For one weekend last October, my sister came to visit and stayed at our grandparent’s house. After deciding to sleep over at the house too, I lugged my laundry bag out onto the sidewalk and waited for my grandpa to pick me up. My grandma, ready to fake complaints to the rest of the family about doing my laundry, opened the basement door and told me where to find the box of detergent. The wooden steps were uneven, and I feared for my grandparents in months and years to come when their bones begin to betray them. Faded labels on tomato cans and jars of peppers curled towards my feet as I stepped around nails and splinters, and I realized I had just entered a bunker. They had been stockpiling food for years patiently waiting for another exodus that will hopefully never come. 

A laundry line cascades overhead, pivoting between the washer, wall, and dryer. Beneath the washer, a low wooden table lurched under the force of the machine cleaning amid a capsule of dust and dirt. A few potted plants on the floor stretched towards the ration of light seeping through the hole of a window below the beamed ceiling. Despite their frailty, I knew my grandma would transfer these plants to her garden where they would bloom until the neighbors could see flowers over the fence. I suddenly felt guilty about the large window I harbored in my room, often opening the blinds in time for the sunset to crash over Big Bend Boulevard and closing them minutes later when my desk lamp could not keep out the darkness. 

I always do my laundry at night. The fluorescent lights shine consistently, unaware of Earth’s dedication to turning us toward the sun every day. Puddles mark the floor now and condensation brims dryer windows indicating their uselessness. A heap of lost socks toppled over on a folding table and one has even rolled into the trashcan. I am sure their owners are getting to class fine without them.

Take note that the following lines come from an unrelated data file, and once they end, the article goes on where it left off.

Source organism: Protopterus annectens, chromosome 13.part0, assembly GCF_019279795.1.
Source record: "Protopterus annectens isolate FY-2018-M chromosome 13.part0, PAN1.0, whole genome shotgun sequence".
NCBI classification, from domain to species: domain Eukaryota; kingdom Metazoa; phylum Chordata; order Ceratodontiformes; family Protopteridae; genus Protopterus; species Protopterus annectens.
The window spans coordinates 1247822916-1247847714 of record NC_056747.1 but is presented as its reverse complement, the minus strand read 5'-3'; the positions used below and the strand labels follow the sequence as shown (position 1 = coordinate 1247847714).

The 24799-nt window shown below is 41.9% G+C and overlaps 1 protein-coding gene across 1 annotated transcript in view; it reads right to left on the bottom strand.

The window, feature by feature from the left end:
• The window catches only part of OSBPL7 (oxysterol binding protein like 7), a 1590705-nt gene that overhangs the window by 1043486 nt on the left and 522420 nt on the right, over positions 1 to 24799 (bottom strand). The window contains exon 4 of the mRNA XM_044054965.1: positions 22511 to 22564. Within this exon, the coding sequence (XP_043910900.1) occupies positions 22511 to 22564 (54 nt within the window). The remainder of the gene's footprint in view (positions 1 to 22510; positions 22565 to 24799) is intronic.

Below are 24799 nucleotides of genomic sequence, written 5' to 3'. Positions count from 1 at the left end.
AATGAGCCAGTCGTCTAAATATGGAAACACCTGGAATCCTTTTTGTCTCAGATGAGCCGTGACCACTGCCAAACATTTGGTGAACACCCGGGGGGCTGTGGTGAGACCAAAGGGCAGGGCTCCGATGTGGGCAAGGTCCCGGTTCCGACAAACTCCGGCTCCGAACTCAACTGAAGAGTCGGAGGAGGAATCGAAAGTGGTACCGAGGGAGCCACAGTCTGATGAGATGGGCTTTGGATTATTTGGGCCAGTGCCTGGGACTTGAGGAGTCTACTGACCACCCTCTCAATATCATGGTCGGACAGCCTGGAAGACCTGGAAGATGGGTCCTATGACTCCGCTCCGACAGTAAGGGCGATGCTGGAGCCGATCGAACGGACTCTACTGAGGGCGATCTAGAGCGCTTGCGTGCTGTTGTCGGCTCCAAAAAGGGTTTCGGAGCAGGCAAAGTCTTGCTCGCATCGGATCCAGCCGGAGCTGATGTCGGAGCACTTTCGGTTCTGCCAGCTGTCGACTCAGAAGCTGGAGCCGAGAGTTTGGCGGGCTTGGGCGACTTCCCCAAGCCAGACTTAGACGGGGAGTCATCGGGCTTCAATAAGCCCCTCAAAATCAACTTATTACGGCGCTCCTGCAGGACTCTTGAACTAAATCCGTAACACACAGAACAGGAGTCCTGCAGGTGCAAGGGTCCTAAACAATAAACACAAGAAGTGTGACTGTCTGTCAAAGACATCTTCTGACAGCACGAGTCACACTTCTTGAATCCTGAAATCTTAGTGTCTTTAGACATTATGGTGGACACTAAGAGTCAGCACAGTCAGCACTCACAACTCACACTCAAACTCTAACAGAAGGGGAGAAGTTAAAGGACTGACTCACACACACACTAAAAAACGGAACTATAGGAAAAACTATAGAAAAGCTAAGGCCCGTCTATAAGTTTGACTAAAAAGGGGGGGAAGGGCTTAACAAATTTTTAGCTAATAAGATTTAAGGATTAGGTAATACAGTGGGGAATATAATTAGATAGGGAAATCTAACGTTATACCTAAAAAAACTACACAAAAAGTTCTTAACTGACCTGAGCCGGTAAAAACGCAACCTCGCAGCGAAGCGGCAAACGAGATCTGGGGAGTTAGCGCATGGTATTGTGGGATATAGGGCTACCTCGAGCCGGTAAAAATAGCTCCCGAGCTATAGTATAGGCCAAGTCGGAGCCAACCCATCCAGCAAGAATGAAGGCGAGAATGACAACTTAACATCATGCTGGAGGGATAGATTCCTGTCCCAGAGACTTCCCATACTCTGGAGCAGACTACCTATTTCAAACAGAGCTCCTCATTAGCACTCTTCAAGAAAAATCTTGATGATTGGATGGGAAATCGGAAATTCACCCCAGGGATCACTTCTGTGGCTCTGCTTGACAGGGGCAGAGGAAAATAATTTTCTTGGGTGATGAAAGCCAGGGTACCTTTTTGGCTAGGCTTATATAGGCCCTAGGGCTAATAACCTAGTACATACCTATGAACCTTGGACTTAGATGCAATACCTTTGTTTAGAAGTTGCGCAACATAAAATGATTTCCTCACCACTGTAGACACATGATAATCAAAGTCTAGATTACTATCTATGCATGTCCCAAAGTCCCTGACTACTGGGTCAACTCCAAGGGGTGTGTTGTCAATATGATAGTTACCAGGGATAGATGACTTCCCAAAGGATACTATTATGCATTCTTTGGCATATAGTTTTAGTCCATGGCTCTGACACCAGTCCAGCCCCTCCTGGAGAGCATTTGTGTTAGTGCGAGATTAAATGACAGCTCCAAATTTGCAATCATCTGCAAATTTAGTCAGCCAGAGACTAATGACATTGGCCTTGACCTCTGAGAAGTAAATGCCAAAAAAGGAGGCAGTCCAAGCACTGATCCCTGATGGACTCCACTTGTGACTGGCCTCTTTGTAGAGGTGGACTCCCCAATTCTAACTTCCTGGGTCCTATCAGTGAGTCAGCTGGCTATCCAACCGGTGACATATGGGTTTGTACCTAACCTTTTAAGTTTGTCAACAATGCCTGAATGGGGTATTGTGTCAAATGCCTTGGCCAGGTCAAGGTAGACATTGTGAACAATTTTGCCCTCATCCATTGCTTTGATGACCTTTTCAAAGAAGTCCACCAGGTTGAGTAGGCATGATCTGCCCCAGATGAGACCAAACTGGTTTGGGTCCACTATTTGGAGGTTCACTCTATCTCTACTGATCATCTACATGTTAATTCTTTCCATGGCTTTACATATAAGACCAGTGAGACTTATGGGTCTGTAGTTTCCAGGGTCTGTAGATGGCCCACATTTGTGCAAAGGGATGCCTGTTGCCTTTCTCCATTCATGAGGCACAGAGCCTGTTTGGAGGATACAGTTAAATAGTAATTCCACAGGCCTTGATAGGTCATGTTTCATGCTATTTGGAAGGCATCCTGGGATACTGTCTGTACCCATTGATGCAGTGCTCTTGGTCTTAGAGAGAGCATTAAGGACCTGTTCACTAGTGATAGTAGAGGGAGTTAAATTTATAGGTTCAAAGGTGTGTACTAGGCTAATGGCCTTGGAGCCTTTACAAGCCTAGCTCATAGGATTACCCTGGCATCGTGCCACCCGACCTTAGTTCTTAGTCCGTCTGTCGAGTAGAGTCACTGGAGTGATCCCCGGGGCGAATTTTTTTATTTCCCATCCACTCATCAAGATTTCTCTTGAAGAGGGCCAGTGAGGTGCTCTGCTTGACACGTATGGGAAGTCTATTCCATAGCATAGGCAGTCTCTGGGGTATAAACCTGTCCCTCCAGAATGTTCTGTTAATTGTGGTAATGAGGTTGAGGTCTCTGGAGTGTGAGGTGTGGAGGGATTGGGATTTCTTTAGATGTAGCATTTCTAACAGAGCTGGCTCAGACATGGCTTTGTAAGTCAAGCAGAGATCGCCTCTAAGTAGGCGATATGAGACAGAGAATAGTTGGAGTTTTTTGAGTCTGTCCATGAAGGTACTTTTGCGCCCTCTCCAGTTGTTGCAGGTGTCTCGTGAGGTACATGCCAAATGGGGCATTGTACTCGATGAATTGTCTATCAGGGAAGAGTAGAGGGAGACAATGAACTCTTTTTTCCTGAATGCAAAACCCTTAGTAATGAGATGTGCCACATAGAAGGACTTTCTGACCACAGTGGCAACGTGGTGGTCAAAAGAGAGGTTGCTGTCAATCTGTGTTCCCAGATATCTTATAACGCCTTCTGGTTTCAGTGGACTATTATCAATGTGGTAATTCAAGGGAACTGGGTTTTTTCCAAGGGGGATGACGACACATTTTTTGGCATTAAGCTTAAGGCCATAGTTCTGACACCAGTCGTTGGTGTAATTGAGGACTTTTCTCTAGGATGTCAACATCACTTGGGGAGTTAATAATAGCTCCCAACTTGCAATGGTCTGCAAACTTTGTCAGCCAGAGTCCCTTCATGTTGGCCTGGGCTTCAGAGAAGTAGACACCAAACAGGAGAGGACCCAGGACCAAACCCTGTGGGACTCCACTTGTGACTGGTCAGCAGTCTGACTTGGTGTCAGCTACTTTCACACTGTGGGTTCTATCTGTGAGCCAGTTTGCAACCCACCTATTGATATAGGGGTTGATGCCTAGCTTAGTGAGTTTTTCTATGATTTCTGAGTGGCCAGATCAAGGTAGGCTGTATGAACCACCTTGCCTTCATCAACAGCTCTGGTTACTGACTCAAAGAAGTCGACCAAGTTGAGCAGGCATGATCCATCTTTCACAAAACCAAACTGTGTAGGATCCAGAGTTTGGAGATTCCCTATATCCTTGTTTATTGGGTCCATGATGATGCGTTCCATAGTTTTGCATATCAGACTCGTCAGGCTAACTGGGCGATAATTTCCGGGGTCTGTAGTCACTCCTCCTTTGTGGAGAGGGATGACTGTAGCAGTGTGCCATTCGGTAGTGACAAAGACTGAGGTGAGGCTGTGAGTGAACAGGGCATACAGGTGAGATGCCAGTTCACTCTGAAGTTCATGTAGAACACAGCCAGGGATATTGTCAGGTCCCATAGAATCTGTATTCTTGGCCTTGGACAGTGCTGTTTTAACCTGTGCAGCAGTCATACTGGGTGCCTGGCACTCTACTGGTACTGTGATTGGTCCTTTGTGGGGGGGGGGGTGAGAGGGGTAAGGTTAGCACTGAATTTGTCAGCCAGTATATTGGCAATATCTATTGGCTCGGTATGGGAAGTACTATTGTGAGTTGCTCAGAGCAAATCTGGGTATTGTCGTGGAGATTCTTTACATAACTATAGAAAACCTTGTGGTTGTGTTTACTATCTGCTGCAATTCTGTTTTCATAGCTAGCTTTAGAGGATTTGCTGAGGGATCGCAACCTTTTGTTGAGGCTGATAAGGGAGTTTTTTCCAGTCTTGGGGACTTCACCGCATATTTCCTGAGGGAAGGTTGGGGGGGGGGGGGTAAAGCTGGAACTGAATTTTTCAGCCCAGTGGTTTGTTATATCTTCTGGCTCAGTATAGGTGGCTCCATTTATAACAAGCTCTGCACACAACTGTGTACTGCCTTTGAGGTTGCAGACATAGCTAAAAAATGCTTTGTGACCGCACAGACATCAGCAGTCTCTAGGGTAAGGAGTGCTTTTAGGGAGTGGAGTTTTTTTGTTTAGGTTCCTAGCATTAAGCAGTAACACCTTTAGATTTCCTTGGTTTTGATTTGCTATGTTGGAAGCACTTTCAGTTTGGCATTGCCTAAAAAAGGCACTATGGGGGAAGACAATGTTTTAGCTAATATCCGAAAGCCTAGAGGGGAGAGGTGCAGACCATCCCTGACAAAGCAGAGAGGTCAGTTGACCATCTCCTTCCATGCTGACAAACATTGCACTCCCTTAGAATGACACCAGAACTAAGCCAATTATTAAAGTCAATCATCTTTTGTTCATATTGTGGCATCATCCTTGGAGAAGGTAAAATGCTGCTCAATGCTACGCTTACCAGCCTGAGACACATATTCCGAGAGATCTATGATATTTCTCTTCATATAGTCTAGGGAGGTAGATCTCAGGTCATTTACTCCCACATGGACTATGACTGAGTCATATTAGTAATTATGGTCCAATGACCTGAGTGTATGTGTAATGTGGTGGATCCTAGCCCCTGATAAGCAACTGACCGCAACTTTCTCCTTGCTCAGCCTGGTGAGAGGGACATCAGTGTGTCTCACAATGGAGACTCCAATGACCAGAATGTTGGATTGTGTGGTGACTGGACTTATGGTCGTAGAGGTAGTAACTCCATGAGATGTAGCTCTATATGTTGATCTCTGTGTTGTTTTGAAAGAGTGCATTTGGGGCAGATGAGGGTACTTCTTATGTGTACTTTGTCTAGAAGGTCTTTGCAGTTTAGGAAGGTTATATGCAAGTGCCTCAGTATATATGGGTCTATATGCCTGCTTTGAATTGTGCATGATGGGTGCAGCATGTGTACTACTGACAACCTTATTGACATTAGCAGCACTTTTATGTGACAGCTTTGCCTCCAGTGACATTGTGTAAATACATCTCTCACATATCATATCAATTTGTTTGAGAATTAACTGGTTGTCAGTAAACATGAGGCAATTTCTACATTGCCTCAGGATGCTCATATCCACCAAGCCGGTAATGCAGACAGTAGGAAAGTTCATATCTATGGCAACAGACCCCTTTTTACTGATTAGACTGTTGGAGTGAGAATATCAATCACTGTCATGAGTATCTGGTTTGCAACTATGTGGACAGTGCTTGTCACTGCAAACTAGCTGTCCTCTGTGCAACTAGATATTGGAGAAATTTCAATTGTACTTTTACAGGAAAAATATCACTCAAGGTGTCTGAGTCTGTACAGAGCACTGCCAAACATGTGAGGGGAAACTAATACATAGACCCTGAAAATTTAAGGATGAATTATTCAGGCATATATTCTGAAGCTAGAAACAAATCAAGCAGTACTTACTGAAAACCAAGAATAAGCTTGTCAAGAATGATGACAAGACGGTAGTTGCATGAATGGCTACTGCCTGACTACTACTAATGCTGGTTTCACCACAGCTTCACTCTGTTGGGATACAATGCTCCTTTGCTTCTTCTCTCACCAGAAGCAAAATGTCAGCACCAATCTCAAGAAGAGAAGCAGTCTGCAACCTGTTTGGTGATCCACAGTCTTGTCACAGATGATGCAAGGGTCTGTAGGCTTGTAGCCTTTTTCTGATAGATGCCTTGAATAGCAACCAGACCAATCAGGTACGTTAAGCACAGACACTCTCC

I felt bad about using my grandma’s space for laundry and decided to reserve the option for emergencies only, just as bunkers should be used for. That Sunday, I pulled my sweaters off the clothesline and took them upstairs with the rest of my dry clothes, trying to ignore the reality of my grandparents’ home. Darkness perpetually existed beneath their feet and no amount of budding plants or fabric softeners could erase it. Now when I go over to their house and smell soup boiling and am ushered to the back porch to watch Sumo wrestling, I know I have not really escaped the problems presented in my classes. When my grandma emerges from the basement with her own laundry, the bottles of soda on the floor clink together when she closes the door. No door can prevent the darkness from escaping the basement and reminding us of its presence. Clink, clink, remember me? Until we leave the doors to darkness open in our lives, something within will always be withering and reaching for the light. 

 Biographical Note: Amy Hattori is a sophomore at Washington University in St. Louis studying Religious Studies and Writing. She is an avid reader and aspiring writer, fan of nature and late-night talk shows. The outdoors and quiet personal moments most inspire Amy’s writing which typically falls in the genre of creative nonfiction. She hopes to write in her post-grad career and always find ways to be creative!